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When you don't do what the doctor says - (6/16/2020)

By Dr. Ron Gasbarro

Round one: The argument started the second Mr. McQuarrelson walked through the front door. “My doctor said my blood pressure is up,” McQuarrelson said to his wife. “Did he ask you if you have been taking your blood pressure pills?” his wife asked. “Yes,” he replied. “And have you?” “Well, no,” he admitted. “I stopped taking them a few months ago.” “Are you trying out for Idiot of the Year?” his wife exclaimed. “Don’t you know that hypertension can cause a heart attack or stroke?” “Yeah, well, kind of,” he muttered. “Anyway, the pills are too expensive.” “You mean it’s better to save a 30 dollar co-pay than to keep yourself from getting a stroke?” Mrs. McQuarrelson yelled. “You spend more than that on lottery tickets and beer a week! Talk about selfish! Do you think I want to feed you and change your diapers after you are too sick to move?”

Round two: Mr. McQuarrelson cracks open a beer and hopes his wife stops screeching. Wrong! “When were you in the pharmacy last?” she hollered. “When I bought you that beautiful birthday card!” he countered. "Yes, the one that was two days late. Did the pharmacist say anything to you?” “He said that my pills were ready to be refilled,” he responded. “And you said…?” Mrs. McQuarrelson asked, using her spatula as a pointer. “I said I would be back in a few days.” “And you never returned, did you?” “I’ve been busy,” he said, as he noticed his shoes needed a good buffing. 

A recent study published in the Annals of Internal Medicine reports of an “out of control” epidemic in the US that costs more and impacts more Americans than most other diseases we experience. Moreover, it is 100% preventable. Medication non-adherence causes approximately 125,000 deaths, 10% of hospitalizations, and costs the already burgeoning healthcare system up to $289 billion a year. Research shows that the higher one's blood pressure is and the more conditions one develops over the years, such as diabetes and arthritis, the more likely one is to have a significant cardiovascular event like heart attack and stroke. If a person is in the habit of skipping the pills that his prescriber has determined he needs to live, the lower his chances are of seeing his kids graduate from college.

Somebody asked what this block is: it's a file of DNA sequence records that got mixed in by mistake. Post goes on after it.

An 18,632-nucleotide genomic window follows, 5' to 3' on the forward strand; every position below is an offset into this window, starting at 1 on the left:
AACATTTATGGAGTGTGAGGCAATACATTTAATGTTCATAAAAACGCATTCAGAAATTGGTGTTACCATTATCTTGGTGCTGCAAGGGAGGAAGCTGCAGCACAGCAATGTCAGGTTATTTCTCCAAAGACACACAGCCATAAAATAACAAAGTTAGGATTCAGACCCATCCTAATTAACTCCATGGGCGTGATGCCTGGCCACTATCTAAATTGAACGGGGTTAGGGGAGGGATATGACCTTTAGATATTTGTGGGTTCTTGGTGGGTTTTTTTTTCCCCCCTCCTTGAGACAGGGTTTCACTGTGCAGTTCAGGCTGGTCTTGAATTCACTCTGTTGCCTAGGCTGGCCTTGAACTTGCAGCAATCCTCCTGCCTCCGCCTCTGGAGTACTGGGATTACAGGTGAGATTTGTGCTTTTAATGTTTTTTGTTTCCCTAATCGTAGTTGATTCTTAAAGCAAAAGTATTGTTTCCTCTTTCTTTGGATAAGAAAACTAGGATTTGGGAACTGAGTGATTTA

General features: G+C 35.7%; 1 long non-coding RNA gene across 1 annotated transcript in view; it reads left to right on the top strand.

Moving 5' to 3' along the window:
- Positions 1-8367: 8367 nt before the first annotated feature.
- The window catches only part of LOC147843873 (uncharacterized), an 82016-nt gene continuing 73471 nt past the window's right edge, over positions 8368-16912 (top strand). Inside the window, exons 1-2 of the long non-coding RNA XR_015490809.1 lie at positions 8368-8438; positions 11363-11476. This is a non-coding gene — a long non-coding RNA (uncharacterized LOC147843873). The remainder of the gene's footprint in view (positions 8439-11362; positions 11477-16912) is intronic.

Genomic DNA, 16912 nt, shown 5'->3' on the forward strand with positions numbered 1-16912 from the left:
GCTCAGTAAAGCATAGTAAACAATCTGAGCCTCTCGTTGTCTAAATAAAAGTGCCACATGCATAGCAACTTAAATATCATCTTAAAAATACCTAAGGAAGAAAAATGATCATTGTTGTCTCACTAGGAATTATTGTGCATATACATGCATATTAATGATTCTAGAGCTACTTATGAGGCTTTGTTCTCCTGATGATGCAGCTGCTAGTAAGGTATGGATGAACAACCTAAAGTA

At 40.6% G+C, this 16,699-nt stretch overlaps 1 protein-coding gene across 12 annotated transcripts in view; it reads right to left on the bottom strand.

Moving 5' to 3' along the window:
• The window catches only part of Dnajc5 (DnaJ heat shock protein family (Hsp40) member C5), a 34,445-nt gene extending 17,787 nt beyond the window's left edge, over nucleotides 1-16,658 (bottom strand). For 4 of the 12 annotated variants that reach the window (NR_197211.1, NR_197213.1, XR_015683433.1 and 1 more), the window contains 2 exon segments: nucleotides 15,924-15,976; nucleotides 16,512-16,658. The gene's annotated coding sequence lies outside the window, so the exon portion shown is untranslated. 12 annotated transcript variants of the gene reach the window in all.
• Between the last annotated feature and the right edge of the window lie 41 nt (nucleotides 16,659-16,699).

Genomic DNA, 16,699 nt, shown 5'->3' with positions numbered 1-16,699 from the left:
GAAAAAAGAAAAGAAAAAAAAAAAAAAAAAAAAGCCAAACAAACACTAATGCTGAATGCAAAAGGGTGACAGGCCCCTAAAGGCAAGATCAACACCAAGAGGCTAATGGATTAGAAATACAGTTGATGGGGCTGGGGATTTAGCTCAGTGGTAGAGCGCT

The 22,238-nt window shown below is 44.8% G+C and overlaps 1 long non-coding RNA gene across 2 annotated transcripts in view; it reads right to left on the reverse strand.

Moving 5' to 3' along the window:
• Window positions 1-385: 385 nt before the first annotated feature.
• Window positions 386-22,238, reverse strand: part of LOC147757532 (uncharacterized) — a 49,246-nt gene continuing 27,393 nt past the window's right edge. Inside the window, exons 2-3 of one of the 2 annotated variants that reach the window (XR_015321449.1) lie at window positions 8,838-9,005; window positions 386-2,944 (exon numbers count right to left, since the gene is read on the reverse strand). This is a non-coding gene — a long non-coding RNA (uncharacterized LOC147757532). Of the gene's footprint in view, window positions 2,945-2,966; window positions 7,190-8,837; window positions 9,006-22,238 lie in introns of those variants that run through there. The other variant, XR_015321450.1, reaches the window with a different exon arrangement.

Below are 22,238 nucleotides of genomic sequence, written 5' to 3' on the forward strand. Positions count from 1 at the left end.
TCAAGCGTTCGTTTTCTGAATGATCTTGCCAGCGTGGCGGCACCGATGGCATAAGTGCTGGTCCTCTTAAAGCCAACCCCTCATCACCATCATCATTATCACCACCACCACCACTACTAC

Children are not responsible for remembering to take the medications that are prescribed for them. That is what Mommy and Daddy are for. But Mr. McQuarrelson is 52 years old and should know better. How selfish he was to neglect the medications that allowed him to keep working and supporting his three kids and wife. How mindless of him to expect them to drop their lives, careers, and relationships to tend to him when he is incapacitated. Think of the medical bills that can pile up. Their entire quality of life can go down the hopper because he is not taking his pills. Is he waiting to win the lottery? Grow up!

Round three: “OK, this is how this is going to play out,” Mrs. McQuarrelson announced. "I am getting you a daily pillbox. I will watch you fill the box with your bills for the following week. I will check every day to see if you took a pill. I will call the pharmacy and have you put on auto-refill that will alert you to pick up your medicine. I will have to treat you like a child. I married an equal. I expect you to act like an equal. Our family and way of life depend on this one little thing! If you do not take this seriously, you can take your stroke, your beer, and your lottery and live at the YMCA!” 

“Well, that was a knock-out punch!” said Mr. McQuarrelson, now terrified. And with that, he swore to act responsibly under penalty of death in so many ways.

Ron Gasbarro, PharmD, is a registered pharmacist, medical writer, and principal at Rx-Press.  


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